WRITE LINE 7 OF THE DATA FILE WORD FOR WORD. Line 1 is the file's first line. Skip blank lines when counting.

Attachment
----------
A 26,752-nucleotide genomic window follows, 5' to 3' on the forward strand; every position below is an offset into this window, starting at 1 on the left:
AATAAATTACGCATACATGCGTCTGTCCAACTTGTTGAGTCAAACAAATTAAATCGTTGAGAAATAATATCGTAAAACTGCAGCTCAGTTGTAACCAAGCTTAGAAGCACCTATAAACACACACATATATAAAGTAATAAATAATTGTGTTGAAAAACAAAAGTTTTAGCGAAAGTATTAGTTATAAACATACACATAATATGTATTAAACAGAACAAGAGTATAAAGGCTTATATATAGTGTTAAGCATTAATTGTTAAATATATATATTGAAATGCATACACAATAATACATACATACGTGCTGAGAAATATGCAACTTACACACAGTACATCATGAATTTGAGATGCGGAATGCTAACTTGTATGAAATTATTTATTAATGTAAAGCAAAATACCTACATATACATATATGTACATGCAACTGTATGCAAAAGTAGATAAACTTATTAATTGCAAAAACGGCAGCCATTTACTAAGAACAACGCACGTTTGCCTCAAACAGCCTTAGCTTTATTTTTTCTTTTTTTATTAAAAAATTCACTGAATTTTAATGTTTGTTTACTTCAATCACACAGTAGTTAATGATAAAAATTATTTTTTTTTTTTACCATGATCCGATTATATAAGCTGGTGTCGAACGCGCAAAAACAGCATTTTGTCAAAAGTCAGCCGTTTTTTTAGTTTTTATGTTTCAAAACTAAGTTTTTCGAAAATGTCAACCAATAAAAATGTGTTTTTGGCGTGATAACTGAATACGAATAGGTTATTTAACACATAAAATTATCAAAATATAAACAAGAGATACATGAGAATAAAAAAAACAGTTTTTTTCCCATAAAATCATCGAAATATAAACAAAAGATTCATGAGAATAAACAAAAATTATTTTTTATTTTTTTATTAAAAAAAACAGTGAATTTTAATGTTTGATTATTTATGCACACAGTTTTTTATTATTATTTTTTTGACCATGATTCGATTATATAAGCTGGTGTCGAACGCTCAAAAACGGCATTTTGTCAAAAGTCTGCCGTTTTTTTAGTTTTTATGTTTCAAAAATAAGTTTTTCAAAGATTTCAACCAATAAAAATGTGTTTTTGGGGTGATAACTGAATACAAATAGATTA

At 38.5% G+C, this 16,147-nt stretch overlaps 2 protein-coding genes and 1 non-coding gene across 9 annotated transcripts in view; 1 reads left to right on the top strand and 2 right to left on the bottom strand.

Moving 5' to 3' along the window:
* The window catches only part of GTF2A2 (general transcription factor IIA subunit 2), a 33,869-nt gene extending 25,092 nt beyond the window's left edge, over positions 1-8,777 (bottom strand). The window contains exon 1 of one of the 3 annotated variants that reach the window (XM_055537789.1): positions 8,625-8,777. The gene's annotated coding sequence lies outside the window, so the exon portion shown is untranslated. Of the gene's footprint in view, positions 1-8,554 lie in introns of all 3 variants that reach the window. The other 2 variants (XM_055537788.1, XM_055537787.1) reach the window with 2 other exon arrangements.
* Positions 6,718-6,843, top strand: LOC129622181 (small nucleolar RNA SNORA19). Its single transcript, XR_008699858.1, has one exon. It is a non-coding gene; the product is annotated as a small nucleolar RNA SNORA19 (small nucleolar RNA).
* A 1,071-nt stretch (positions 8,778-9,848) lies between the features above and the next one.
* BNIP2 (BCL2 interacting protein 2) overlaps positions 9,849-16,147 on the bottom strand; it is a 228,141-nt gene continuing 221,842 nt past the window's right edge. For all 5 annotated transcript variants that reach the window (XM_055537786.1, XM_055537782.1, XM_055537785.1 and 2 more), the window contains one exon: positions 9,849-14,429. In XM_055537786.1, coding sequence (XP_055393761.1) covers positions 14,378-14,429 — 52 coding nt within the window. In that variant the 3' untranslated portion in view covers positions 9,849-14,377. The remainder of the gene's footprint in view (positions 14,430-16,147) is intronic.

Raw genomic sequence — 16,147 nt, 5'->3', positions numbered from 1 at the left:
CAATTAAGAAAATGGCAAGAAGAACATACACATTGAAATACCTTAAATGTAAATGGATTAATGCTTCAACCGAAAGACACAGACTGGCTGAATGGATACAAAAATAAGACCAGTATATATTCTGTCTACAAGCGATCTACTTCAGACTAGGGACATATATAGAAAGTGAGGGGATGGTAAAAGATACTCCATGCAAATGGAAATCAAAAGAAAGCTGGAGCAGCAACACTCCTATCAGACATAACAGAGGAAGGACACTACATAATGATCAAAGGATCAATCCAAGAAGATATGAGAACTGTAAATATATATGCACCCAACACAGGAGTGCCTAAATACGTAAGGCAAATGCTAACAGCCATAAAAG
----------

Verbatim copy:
* A 1,071-nt stretch (positions 8,778-9,848) lies between the features above and the next one.